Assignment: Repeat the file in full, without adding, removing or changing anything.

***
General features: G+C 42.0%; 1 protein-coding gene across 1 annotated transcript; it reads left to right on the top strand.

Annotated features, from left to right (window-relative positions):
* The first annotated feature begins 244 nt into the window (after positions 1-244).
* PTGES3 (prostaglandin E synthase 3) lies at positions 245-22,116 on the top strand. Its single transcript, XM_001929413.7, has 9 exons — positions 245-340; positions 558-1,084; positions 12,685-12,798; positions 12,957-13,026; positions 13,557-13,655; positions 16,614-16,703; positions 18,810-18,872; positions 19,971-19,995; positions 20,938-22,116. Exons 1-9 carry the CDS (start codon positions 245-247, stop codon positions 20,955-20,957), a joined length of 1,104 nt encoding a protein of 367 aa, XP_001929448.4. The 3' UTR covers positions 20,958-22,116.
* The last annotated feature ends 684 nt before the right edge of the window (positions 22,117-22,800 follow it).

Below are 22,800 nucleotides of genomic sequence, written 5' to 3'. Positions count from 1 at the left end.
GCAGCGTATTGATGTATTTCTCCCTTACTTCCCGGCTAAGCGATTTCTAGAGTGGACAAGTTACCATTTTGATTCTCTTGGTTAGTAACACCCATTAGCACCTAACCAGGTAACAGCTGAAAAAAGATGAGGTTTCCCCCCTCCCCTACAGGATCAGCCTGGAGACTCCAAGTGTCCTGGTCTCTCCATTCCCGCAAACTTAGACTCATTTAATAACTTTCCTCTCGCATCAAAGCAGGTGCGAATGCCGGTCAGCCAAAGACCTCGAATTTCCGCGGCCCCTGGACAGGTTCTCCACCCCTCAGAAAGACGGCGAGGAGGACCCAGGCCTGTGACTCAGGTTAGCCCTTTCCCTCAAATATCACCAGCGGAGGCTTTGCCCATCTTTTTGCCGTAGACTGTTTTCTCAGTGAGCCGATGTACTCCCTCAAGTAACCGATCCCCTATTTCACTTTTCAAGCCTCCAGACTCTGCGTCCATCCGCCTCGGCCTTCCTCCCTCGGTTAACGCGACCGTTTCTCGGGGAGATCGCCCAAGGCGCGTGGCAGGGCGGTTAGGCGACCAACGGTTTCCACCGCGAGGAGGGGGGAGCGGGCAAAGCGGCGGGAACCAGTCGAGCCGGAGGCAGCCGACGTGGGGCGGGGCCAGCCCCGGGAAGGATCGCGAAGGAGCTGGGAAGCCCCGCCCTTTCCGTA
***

General features: G+C 42.0%; 1 protein-coding gene across 1 annotated transcript; it reads left to right on the top strand.

Annotated features, from left to right (window-relative positions):
* The first annotated feature begins 244 nt into the window (after positions 1-244).
* PTGES3 (prostaglandin E synthase 3) lies at positions 245-22,116 on the top strand. Its single transcript, XM_001929413.7, has 9 exons — positions 245-340; positions 558-1,084; positions 12,685-12,798; positions 12,957-13,026; positions 13,557-13,655; positions 16,614-16,703; positions 18,810-18,872; positions 19,971-19,995; positions 20,938-22,116. Exons 1-9 carry the CDS (start codon positions 245-247, stop codon positions 20,955-20,957), a joined length of 1,104 nt encoding a protein of 367 aa, XP_001929448.4. The 3' UTR covers positions 20,958-22,116.
* The last annotated feature ends 684 nt before the right edge of the window (positions 22,117-22,800 follow it).

Below are 22,800 nucleotides of genomic sequence, written 5' to 3'. Positions count from 1 at the left end.
GCAGCGTATTGATGTATTTCTCCCTTACTTCCCGGCTAAGCGATTTCTAGAGTGGACAAGTTACCATTTTGATTCTCTTGGTTAGTAACACCCATTAGCACCTAACCAGGTAACAGCTGAAAAAAGATGAGGTTTCCCCCCTCCCCTACAGGATCAGCCTGGAGACTCCAAGTGTCCTGGTCTCTCCATTCCCGCAAACTTAGACTCATTTAATAACTTTCCTCTCGCATCAAAGCAGGTGCGAATGCCGGTCAGCCAAAGACCTCGAATTTCCGCGGCCCCTGGACAGGTTCTCCACCCCTCAGAAAGACGGCGAGGAGGACCCAGGCCTGTGACTCAGGTTAGCCCTTTCCCTCAAATATCACCAGCGGAGGCTTTGCCCATCTTTTTGCCGTAGACTGTTTTCTCAGTGAGCCGATGTACTCCCTCAAGTAACCGATCCCCTATTTCACTTTTCAAGCCTCCAGACTCTGCGTCCATCCGCCTCGGCCTTCCTCCCTCGGTTAACGCGACCGTTTCTCGGGGAGATCGCCCAAGGCGCGTGGCAGGGCGGTTAGGCGACCAACGGTTTCCACCGCGAGGAGGGGGGAGCGGGCAAAGCGGCGGGAACCAGTCGAGCCGGAGGCAGCCGACGTGGGGCGGGGCCAGCCCCGGGAAGGATCGCGAAGGAGCTGGGAAGCCCCGCCCTTTCCGTA